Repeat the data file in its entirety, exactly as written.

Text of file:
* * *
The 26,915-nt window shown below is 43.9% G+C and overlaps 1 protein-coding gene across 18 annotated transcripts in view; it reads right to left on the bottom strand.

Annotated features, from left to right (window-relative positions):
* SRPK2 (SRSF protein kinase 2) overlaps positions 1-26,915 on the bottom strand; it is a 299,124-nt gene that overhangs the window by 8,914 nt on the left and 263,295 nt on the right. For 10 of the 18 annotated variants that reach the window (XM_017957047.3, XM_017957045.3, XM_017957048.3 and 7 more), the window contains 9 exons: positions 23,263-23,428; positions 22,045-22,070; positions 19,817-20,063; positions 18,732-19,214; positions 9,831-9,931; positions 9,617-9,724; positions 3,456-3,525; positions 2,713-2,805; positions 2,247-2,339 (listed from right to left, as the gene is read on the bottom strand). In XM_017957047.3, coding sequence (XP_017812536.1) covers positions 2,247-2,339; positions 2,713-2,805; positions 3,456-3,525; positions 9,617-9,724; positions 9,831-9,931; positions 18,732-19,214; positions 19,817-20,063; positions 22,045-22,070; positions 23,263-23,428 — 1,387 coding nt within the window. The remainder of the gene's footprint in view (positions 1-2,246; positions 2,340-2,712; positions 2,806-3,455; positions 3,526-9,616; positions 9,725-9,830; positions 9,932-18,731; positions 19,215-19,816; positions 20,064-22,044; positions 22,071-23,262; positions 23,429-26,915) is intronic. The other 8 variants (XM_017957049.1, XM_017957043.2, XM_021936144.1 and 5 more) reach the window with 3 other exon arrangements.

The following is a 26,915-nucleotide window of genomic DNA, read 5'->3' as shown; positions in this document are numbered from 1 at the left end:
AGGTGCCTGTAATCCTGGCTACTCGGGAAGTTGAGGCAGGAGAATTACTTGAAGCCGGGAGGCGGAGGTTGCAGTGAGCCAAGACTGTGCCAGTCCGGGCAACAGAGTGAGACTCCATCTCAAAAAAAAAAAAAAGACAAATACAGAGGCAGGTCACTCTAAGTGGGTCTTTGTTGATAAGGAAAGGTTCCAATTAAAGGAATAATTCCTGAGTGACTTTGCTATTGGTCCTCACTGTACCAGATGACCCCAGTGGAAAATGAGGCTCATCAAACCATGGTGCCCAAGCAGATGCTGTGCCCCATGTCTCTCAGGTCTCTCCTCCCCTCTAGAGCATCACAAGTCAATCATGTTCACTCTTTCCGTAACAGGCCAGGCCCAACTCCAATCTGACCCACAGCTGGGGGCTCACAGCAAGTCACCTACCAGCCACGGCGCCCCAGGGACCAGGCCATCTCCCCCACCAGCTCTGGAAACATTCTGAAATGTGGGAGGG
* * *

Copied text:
The 26,915-nt window shown below is 43.9% G+C and overlaps 1 protein-coding gene across 18 annotated transcripts in view; it reads right to left on the bottom strand.

Annotated features, from left to right (window-relative positions):
* SRPK2 (SRSF protein kinase 2) overlaps positions 1-26,915 on the bottom strand; it is a 299,124-nt gene that overhangs the window by 8,914 nt on the left and 263,295 nt on the right. For 10 of the 18 annotated variants that reach the window (XM_017957047.3, XM_017957045.3, XM_017957048.3 and 7 more), the window contains 9 exons: positions 23,263-23,428; positions 22,045-22,070; positions 19,817-20,063; positions 18,732-19,214; positions 9,831-9,931; positions 9,617-9,724; positions 3,456-3,525; positions 2,713-2,805; positions 2,247-2,339 (listed from right to left, as the gene is read on the bottom strand). In XM_017957047.3, coding sequence (XP_017812536.1) covers positions 2,247-2,339; positions 2,713-2,805; positions 3,456-3,525; positions 9,617-9,724; positions 9,831-9,931; positions 18,732-19,214; positions 19,817-20,063; positions 22,045-22,070; positions 23,263-23,428 — 1,387 coding nt within the window. The remainder of the gene's footprint in view (positions 1-2,246; positions 2,340-2,712; positions 2,806-3,455; positions 3,526-9,616; positions 9,725-9,830; positions 9,932-18,731; positions 19,215-19,816; positions 20,064-22,044; positions 22,071-23,262; positions 23,429-26,915) is intronic. The other 8 variants (XM_017957049.1, XM_017957043.2, XM_021936144.1 and 5 more) reach the window with 3 other exon arrangements.

The following is a 26,915-nucleotide window of genomic DNA, read 5'->3' as shown; positions in this document are numbered from 1 at the left end:
AGGTGCCTGTAATCCTGGCTACTCGGGAAGTTGAGGCAGGAGAATTACTTGAAGCCGGGAGGCGGAGGTTGCAGTGAGCCAAGACTGTGCCAGTCCGGGCAACAGAGTGAGACTCCATCTCAAAAAAAAAAAAAAGACAAATACAGAGGCAGGTCACTCTAAGTGGGTCTTTGTTGATAAGGAAAGGTTCCAATTAAAGGAATAATTCCTGAGTGACTTTGCTATTGGTCCTCACTGTACCAGATGACCCCAGTGGAAAATGAGGCTCATCAAACCATGGTGCCCAAGCAGATGCTGTGCCCCATGTCTCTCAGGTCTCTCCTCCCCTCTAGAGCATCACAAGTCAATCATGTTCACTCTTTCCGTAACAGGCCAGGCCCAACTCCAATCTGACCCACAGCTGGGGGCTCACAGCAAGTCACCTACCAGCCACGGCGCCCCAGGGACCAGGCCATCTCCCCCACCAGCTCTGGAAACATTCTGAAATGTGGGAGGG